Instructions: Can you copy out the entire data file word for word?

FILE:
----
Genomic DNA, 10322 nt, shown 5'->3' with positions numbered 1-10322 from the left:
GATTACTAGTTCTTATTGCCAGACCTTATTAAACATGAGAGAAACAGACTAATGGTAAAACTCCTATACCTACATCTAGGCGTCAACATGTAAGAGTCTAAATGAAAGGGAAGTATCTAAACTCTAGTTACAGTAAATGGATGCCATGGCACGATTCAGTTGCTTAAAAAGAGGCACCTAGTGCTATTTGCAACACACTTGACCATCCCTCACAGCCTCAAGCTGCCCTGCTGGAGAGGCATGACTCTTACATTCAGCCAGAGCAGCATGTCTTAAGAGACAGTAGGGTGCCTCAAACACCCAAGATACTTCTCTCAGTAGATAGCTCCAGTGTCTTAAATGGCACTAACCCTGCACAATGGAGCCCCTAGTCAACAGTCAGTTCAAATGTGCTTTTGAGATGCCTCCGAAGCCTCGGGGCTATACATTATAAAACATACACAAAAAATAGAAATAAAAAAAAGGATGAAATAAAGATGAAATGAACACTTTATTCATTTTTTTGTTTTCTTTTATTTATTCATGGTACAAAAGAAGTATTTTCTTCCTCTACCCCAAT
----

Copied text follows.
Genomic DNA, 10322 nt, shown 5'->3' with positions numbered 1-10322 from the left:
GATTACTAGTTCTTATTGCCAGACCTTATTAAACATGAGAGAAACAGACTAATGGTAAAACTCCTATACCTACATCTAGGCGTCAACATGTAAGAGTCTAAATGAAAGGGAAGTATCTAAACTCTAGTTACAGTAAATGGATGCCATGGCACGATTCAGTTGCTTAAAAAGAGGCACCTAGTGCTATTTGCAACACACTTGACCATCCCTCACAGCCTCAAGCTGCCCTGCTGGAGAGGCATGACTCTTACATTCAGCCAGAGCAGCATGTCTTAAGAGACAGTAGGGTGCCTCAAACACCCAAGATACTTCTCTCAGTAGATAGCTCCAGTGTCTTAAATGGCACTAACCCTGCACAATGGAGCCCCTAGTCAACAGTCAGTTCAAATGTGCTTTTGAGATGCCTCCGAAGCCTCGGGGCTATACATTATAAAACATACACAAAAAATAGAAATAAAAAAAAGGATGAAATAAAGATGAAATGAACACTTTATTCATTTTTTTGTTTTCTTTTATTTATTCATGGTACAAAAGAAGTATTTTCTTCCTCTACCCCAAT